What is Taijin Kyofusho?
The Taijin Kyofusho is an obsession of shame, embarrassment, and anxiety. The Taijin Kyofusho refers to the fear of interpersonal relations and offending others. It is defined as the culturally bound syndrome predominantly in Japan and Korea by the Diagnostic and Statistical Manual of Mental disorders (DSM-IV). It has been referred to as anthropophobia by the International Classification of Mental and Behavioral Disorders.
The Taijin Kyofusho has been divided into four subtypes in the Japanese Diagnostic system. These four subtypes are given below:
- Fear of blushing known as Sekimen-Kyofu
- Fear of deformed body known as Shubo-kyofu
- Fear of one’s own glance known as Jiko-shisen-kyofu
- Fear of body odour known as Jiko-shu-kyofu
The Taijin Kyofusho is also divided into four types based on its severity in Japanese psychology. These types are given below:
· Transient type:
It most commonly occurs in the teens. It is short term and moderately severe.
· Phobic type:
Phobic Taijin Kyofusho is the most common type of Taijin Kyofusho. It usually occurs before the age of 30 years. It is chronic and moderate to severe Taijin Kyofusho.
· Delusional type:
It is a delusional Taijin Kyofusho in which the individual is obsessed over his body or mind flaw. These flaws may change periodically over time.
· Phobic disorder with schizophrenia:
It is not a simple phobia; rather, it is a complicated one. In this phobic with schizophrenia, Taijin Kyofusho becomes a part of the individual’s schizophrenic reactions.
Taijin Kyofusho Meaning:
The term Taijin Kyofusho means the disorder of fear of interpersonal relations. The word “Taijin” means interpersonal relations, “Kyofu” means fear, and “sho” means disorder. Taijin Kyofusho was first described by Masatake Morita. Taijin Kyofushois is a social fear in which one is afraid of embarrassing others instead of one’s self.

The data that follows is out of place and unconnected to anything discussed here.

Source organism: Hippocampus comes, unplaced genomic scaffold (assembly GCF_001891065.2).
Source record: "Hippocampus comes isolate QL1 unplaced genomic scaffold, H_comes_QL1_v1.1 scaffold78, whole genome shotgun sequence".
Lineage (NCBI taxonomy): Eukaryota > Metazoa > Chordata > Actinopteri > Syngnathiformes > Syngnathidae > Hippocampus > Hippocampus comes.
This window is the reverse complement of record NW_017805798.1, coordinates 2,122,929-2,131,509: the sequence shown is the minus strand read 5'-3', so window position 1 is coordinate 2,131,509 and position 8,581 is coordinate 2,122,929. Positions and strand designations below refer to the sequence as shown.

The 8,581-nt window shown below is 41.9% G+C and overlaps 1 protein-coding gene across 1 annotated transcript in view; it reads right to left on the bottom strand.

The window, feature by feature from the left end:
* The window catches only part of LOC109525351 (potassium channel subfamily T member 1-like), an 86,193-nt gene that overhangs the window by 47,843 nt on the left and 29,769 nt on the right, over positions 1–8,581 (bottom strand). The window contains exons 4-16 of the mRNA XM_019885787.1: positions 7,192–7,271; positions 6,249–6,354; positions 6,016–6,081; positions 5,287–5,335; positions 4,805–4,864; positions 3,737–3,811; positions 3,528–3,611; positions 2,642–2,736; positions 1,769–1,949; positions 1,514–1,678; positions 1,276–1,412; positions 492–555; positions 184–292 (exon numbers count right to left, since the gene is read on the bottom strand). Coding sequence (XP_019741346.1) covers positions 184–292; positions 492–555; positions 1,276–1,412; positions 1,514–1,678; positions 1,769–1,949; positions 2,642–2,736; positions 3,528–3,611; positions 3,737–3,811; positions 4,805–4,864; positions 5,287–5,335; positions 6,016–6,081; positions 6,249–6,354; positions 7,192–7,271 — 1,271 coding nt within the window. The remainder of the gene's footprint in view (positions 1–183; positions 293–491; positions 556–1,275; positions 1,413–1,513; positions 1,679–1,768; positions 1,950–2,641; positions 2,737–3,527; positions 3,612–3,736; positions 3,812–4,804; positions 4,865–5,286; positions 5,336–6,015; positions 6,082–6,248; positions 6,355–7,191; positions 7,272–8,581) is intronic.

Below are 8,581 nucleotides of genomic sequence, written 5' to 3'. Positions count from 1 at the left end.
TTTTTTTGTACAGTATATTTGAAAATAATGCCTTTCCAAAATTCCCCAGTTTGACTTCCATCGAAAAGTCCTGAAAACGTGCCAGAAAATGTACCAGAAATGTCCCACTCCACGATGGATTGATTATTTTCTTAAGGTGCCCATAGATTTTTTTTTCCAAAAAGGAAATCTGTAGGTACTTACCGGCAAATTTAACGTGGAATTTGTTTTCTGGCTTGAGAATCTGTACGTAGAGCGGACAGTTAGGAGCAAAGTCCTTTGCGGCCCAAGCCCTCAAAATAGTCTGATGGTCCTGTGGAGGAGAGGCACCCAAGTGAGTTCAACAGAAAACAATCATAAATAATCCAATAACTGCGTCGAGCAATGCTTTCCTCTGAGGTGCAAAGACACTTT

Taijin Kyofusho Symptoms:
Taijin Kyofushois is the syndrome in which individuals are afraid of interpersonal relations. The Taijin Kyofushois characterized by the individual’s fear about his own body, which he feels is embarrassing to the others. The individuals who are suffering from Taijin Kyofusho are afraid of offending people with their body and appearance, which includes their facial features, appearances, actions, and their odour. In Japan, 10-20 % of people suffer from Taijin Kyofusho. Taijin Kyofusho is more common in men than in women. The symptoms of the Taijin Kyofusho are quite similar to that of social anxiety disorder or social phobia. The symptoms of Taijin Kyofusho are given below:
· avoiding social gatherings and activities
· rapid heartbeat
· shaking and trembling
· shortness of breath
· difficulty in speaking or stuttering
· inability to make an eye contact
· panic attack
· the feeling of dread around people
· gastrointestinal distress
· a strong desire to get away from this situation.
Taijin Kyofusho Causes:
The Taijin Kyofusho is considered to occur at any time. It is an obsession with embarrassment, shame, and anxiety. It is usually triggered by the history of shyness and social distancing in childhood. It can also get initiated by the humiliating traumatic experience. The Taijin Kyofusho is found to be more common in males than in females. Although females are more predisposed to social phobia or social anxiety disorder because they have a high inclination and disposition towards the feeling of embarrassment. 10-20% of the Japanese are suffering from the Taijin Kyofusho. 3-13% lifetime prevalence occurs with Taijin Kyofusho.
Taijin Kyofusho Treatment:
The western clinicians treat Taijin Kyofusholike any other social phobia. For them, Taijin Kyofusho is not a separate disorder. But in Japan, the Taijin Kyofusho is treated through Morita therapy. Morita therapy was developed by Dr Shoma Morita in the 1910s. Morita therapy is a progressive treatment that allows and helps the patient to learn to accept and redirect his thoughts. The primary feature of the therapy is to make patients focus on their body parts and sensations. Morita therapy consists of four stages.
The first stage of Morita therapy is the complete isolation of the patient, which involves the forced bed rest. During the second and third stages of Morita therapy, the main focus is on the work. The patient is asked to write a diary or perform manual labour. The fourth stage of Morita therapy involves therapeutic techniques like talk therapy and lectures on self-acceptance and positive thinking. The modifiedMorita therapy, which involves the outpatients and group settings, is known as Neo-Morita therapy. Sometimes the medications are also used with the therapy. The Taijin Kyofusho is found to respond well to the serotonin reuptake inhibitors like milnacipran.